"This agreement is intended to give the Palestinian people freedom to move, to trade, to live ordinary lives," said Condoleezza Rice, confidently speaking about a deal she helped broker, with much fanfare, between Israel and the Palestinians after the Israeli disengagement from Gaza last August, writes Laila El-Haddad.
Now, maybe, it's just me, but six months on I wouldn't say my life was "ordinary" by any stretch of the imagination. In fact, I think it's quite outside the entire realm of the ordinary.
Just ask my two-year-old son, Yousuf. He often mistakes Israeli helicopter gunships for birds, dances to the revolutionary songs blasted out during the political rallies that march past our house and has learned to distinguish between the Israeli tank shells that pound Gaza daily and the nightly machine-gun banter.
When not making our own yoghurt at home owing to shortages in the market, which is heavily dependent on Israeli-controlled crossings, we scavenge Gaza City to find him size-five Pampers because Israel has again closed down the only commercial crossing to Gaza in peak harvest, despite promises not to do so.
As one Palestinian woman, observing the new, democratically elected, Hamas-led
parliament convene last week, noted on being asked her thoughts about possible Israeli sanctions: "Our lives are incomprehensible."
I live in a territory that is neither a state, nor fully autonomous, nor even fully occupied, by military standards, with a parliament that has to convene via video conference. And I, along with the vast majority of Gazans, cannot even travel to the other, non-contiguous half of my non-state (even though the Golden Globes - but not necessarily the Oscars - appears to recognise it as an entity.
You see, I am barred by Israel from traveling to the West Bank, for "security reasons".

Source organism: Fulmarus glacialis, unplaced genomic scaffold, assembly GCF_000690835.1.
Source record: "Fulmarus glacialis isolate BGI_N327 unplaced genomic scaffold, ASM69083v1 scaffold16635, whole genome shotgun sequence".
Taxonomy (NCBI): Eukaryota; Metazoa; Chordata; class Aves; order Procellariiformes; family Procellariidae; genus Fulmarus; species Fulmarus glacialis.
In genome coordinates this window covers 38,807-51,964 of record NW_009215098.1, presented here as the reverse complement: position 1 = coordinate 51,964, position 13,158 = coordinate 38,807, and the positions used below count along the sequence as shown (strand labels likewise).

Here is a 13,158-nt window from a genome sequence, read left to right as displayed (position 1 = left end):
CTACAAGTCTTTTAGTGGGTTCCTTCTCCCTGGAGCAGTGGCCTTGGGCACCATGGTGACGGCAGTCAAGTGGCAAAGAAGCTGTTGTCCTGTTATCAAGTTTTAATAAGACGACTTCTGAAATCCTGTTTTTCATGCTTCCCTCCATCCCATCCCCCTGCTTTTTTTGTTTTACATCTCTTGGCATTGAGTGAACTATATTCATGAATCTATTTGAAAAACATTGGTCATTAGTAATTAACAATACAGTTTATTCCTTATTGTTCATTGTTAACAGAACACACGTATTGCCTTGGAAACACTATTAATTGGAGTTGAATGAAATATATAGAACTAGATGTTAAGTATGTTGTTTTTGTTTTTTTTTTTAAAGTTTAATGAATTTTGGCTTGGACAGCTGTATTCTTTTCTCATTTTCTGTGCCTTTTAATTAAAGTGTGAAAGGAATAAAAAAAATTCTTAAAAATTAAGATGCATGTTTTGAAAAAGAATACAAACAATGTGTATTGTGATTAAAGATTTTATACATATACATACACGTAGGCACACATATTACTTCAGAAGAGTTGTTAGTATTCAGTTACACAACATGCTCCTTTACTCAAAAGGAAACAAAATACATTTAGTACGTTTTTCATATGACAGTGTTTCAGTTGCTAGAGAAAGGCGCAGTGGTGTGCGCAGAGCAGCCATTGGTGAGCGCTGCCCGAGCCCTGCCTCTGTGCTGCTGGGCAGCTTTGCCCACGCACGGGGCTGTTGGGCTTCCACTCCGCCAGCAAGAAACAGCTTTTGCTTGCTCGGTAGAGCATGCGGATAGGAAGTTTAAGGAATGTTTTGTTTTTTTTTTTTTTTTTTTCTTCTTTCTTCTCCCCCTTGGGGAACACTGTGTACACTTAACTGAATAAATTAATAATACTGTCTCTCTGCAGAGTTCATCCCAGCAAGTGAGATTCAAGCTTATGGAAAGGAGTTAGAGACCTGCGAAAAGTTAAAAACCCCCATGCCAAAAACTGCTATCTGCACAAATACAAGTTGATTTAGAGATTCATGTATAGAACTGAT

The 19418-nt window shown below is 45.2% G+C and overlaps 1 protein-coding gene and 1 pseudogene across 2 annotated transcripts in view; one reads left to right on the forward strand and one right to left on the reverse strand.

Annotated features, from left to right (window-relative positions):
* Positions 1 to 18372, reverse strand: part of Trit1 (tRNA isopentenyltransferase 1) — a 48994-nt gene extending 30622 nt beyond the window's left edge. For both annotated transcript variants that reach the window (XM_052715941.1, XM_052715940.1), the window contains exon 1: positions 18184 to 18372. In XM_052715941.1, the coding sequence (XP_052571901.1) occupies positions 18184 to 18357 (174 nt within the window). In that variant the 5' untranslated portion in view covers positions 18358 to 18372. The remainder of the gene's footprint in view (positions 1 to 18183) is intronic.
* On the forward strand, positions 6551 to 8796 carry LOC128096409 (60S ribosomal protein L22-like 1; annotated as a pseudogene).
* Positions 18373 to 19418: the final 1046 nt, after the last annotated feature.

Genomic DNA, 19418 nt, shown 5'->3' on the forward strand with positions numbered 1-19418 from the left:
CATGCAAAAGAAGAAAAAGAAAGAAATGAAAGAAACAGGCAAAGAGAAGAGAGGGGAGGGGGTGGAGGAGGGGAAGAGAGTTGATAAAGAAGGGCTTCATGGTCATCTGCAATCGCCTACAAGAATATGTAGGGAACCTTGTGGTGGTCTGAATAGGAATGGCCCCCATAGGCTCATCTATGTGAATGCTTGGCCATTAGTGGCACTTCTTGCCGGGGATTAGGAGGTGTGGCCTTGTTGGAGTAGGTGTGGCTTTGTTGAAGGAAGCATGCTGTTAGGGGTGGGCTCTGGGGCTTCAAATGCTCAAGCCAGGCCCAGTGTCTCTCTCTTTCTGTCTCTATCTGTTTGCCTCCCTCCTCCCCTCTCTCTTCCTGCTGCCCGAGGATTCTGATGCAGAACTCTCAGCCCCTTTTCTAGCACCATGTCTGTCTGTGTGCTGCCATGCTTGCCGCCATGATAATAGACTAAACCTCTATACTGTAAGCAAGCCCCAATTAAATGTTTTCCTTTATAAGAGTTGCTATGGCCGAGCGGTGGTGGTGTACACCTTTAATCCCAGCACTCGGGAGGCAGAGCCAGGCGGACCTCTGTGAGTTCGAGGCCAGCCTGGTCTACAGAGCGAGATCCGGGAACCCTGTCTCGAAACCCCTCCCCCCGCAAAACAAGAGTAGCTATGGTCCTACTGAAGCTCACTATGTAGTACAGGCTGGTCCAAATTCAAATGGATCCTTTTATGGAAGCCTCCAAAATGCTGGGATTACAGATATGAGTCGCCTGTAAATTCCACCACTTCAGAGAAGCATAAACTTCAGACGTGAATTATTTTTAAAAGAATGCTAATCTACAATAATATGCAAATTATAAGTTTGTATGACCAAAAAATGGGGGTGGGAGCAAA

It might have something to do with Yousuf's chili incident. My son found an atomically, nauseatingly hot Gaza chili pepper lying around my kitchen counter, tore it open and, inevitably, rubbed his eyes, resulting
in an hour of agonising wails and a mild, subconjunctival haemorrhage.
I would later learn that chili - or capsicum extract, to be exact - is listed as a chemical weapon, right up there with mustard gas and nerve gas in a manual distributed to healthcare providers in Los Angeles.
So it is not difficult to see how I, a Harvard-educated Palestinian mother and journalist, can be considered a security threat by Israel.
But hey, we've always got Rafah crossing, right? I mean, the battle is done, after all, and we kind of won. And, to quote the flag from the Chairman Arafat Shop down the street, we now have a "free Gaza" and a "democratic Gaza".
Unfortunately, control over the crossing, as brokered by Condoleezza Rice after Ariel Sharon's much-lauded unilateral disengagement, like the end of Israel's occupation of Gaza, is completely fictitious.
My own friends and family can't even visit me here in my lonely little open-air prison.
Two US peace activist friends of mine, one a Harvard colleague (who would have thought they could graduate so many threats to security?) and two French aid workers were last week denied entry by Israel from entering Gaza via the supposedly Palestinian-controlled Rafah crossing, which is the only outlet to the outside world for 1.5 million Palestinians.
The reasons cited: "affiliations with groups that are considered terrorist groups". Pat helped Palestinian villagers plant olive trees and non-violently resist the encroachment of the Israeli wall on their land in the West Bank last
year. He was coming to Gaza to volunteer with a local agricultural NGO.
This is not to mention my own husband, who cannot visit me because, along with 50,000 other Palestinians, he lacks an Israeli-issued ID card and, as a refugee, cannot visit Gaza except perhaps under extenuating circumstances rendering him "a humanitarian case". Even then, there is always the chance that he may be denied. After all, his son handled a chemical weapon.
Ordinary? Hardly. As one senior Palestinian official put it to me: "It's all a masterful illusion."
Freelance journalist and blogger Laila El-Haddad lives in Gaza City. Laila's blog, Raising Yousuf, http://www.a-mother-from-gaza.blogspot.com is named after her two-year-old son